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Oka: A Crisis or a Resistance of Indigenous People? Why the Oka Crisis? What do we learn from it?


The "Oka Crisis", also known as the "Kanehsatake Resistance", was a land dispute between a group of Kanienkeha'ka people and the town of Oka, Quebec. The dispute which began on July 11, 1990 and lasted until September 26, 1990, with two fatalities. After 32 years, one would like to think the dispute had been resolved. However, unfortunately it continues today. Explore with us why! This is a brief overview of the event. The event was held primarily in French with English interpretation, which was a good experience for IofC Canada! More than a third of the registered attendees at the event were French speakers, which is the largest Francophone participation we have ever seen and is a testament to our commitment to continue delivering our content in both French and English to help build bridges between all our peoples. To prepare for the event, participants were invited to view the documentary Kanehsatake, 270 Years of Resistance on youtube Link HERE.

The invited facilitator for the evening was Marie Émilie Lacroix, an Innu from Mashteuiatsh, Quebec, who lives on the south shore of Quebec City. Marie Émilie is actively involved in the Trustbuilding Project which has been implemented in collaboration with IofC International in Quebec since 2019. Circles on Indigenous Worldviews - Oka: A Crisis or a Resistance of Indigenous People: Why the Oka Crisis? What do we learn from it?

The evening was a good opportunity to hear the testimony written by Richard Weeks from Ottawa on how Initiatives of Change Canada engaged with the Kanienkeha'ka before and after the Oka ‘crisis’ of 1990. Many actions were taken including hosting the Chant de l'Asie troupe (Song of Asia) in 1976, visiting members of the Kahnawake community at various times; bringing some supplies to the Kanienkeha'ka community by boat during the blockade of the Mercier Bridge; searching for ways of meaningful dialogue with the authorities; and the visit of Laurent Gagnon, leader of IofC in Quebec, to Caux, Switzerland, with two Kanienkeha'ka women. At this event there was a confrontation between the two Kanienkeha'ka women and Laurent Gagnon which then led to a deep reconciliation between Laurent, a Quebecer, and these two Indigenous women.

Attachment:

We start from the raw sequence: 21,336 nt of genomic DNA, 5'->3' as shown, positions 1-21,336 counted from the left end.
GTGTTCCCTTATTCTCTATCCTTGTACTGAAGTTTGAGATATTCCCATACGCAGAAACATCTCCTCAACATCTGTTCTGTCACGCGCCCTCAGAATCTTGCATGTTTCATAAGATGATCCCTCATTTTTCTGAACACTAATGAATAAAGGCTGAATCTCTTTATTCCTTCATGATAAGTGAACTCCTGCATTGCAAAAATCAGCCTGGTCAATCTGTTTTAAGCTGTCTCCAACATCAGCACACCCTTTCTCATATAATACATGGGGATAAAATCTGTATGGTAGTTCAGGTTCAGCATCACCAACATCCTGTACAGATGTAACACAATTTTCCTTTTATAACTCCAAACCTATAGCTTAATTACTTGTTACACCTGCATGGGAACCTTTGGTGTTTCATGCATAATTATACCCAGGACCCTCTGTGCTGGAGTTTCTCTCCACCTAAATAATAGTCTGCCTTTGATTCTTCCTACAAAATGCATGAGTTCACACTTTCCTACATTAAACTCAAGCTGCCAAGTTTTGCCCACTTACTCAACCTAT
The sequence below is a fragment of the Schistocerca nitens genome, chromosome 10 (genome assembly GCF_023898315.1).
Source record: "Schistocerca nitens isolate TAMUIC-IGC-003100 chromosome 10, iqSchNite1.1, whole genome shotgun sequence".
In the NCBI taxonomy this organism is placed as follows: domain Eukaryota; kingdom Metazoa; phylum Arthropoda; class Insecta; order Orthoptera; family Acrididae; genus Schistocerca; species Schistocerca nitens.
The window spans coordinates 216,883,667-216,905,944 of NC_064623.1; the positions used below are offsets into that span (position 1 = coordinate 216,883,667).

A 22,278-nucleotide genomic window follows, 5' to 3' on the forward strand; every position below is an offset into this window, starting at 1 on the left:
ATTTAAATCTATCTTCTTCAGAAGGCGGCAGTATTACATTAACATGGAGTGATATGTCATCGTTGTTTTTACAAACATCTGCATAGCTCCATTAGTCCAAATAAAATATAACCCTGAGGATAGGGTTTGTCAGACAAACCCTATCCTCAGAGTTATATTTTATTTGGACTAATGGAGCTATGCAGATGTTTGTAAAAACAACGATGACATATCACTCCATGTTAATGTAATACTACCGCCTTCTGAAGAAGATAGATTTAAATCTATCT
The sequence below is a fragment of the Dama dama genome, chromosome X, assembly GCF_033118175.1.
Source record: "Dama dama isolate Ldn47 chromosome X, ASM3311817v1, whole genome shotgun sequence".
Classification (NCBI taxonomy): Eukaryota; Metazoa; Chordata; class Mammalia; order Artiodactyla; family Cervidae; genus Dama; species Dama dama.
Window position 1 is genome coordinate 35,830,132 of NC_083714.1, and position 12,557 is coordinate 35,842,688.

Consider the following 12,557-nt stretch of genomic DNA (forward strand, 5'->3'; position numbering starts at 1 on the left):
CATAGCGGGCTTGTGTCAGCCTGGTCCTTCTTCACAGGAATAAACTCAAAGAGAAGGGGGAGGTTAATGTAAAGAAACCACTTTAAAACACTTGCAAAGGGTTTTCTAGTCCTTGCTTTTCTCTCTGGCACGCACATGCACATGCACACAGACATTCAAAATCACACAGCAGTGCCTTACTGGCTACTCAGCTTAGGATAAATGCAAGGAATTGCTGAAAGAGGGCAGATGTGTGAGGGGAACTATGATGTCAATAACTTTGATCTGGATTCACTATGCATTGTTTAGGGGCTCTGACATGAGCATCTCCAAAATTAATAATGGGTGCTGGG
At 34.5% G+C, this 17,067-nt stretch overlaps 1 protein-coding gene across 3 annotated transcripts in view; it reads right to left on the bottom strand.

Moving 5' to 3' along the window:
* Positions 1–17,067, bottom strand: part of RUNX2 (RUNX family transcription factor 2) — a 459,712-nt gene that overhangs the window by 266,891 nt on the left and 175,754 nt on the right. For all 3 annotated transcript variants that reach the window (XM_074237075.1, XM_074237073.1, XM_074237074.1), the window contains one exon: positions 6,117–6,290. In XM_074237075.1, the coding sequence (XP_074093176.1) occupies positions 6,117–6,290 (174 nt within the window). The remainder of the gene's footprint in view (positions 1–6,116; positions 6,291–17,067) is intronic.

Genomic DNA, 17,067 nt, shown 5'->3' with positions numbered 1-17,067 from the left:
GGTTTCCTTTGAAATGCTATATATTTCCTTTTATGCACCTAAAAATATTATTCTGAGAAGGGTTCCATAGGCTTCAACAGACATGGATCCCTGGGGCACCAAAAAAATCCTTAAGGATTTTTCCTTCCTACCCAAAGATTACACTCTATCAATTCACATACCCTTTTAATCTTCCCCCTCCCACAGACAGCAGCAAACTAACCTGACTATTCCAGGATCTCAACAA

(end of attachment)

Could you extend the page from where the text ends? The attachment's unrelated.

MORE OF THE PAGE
In her presentation, Marie Emilie took the participants on a journey from the past to the present through the Oka ‘crisis’, which she prefers to call ‘the resistance'. According to Marie Emilie, the title of this event has meaning depending on the point of view from which one looks. From the Indigenous point of view, it is a resistance among others which took place in the past but which were not publicized, whereas for the Quebecer, the crisis was a difficult moment, of social disturbance in particular with the blocking of the Mercier Bridge.

While, historically, Indigenous peoples have defended themselves when dispossessed of their lands or offered to negotiate, this was, in fact, the first time in Canadian history that Indigenous peoples in making a stand to save their sacred ancestral graves from the expansion of a golf course, that Indigenous people harmed the daily lives of non-Indigenous people. This was very much frowned upon and created a deep division in the relationship between the Indigenous people and Quebecers. Marie Emilie underlined the impacts of the Oka ‘crisis' on the Kanienkeha'ka community of Kahnawake and Kanesatake, especially on the women and children who were very traumatized following all kinds of violence that they underwent.

To deal with all kinds of the cultural destruction, Indigenous people have undergone, Marie Émilie underlined the importance they attach to children and their education which involves observation, listening and action; the protection of mother earth for the next seven generations, through the seven sacred teachings that are values to be applied in order to become a better person (respect, wisdom, truth, honesty, humility, courage and love). Participants actively contributed to the evening with questions and comments that enriched the presentation and Marie Émilie concluded by saying that the Oka ‘crisis’ is not yet resolved and there are other resistances across the country. She ended with a message of hope in an alliance between Indigenous, non-Indigenous people and the younger generation as she mentioned that we must seek the truth and discover it together.

Joseph Vumiliya